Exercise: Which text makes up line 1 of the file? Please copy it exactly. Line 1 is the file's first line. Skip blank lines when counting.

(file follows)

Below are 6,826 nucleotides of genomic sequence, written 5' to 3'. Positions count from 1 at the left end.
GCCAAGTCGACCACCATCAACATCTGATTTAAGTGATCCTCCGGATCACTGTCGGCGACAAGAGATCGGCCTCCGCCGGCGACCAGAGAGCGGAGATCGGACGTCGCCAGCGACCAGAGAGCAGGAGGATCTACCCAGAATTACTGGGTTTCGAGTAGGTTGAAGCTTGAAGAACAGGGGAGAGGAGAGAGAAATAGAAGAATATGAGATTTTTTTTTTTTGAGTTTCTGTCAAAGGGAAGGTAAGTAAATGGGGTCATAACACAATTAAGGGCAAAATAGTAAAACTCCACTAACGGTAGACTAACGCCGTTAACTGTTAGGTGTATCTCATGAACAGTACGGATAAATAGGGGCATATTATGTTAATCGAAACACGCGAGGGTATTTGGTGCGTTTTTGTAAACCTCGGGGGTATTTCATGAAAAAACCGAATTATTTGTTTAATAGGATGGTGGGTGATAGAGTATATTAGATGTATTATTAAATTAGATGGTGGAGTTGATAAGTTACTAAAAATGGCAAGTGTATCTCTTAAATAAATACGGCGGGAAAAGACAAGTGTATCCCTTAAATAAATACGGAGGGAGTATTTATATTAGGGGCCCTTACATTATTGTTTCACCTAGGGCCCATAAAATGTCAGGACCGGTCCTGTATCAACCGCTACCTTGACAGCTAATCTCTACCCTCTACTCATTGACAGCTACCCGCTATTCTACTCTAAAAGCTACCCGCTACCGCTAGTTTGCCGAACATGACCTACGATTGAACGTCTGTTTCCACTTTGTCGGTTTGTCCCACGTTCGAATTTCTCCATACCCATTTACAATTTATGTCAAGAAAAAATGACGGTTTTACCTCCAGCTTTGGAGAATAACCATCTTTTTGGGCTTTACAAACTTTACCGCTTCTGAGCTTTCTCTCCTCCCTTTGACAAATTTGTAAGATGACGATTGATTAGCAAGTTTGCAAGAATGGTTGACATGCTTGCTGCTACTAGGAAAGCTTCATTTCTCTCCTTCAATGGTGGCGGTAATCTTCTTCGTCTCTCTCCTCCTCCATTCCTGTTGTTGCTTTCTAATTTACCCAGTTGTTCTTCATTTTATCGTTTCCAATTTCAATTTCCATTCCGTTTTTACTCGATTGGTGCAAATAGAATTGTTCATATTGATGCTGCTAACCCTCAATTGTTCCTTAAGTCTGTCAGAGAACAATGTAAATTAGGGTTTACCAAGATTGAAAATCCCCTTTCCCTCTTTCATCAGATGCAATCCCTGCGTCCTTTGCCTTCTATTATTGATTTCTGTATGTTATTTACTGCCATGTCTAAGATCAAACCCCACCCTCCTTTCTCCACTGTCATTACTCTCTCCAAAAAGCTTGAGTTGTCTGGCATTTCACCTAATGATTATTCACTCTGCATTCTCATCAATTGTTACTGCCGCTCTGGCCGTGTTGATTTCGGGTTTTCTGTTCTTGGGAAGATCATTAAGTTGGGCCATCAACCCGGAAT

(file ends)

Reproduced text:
Below are 6,826 nucleotides of genomic sequence, written 5' to 3'. Positions count from 1 at the left end.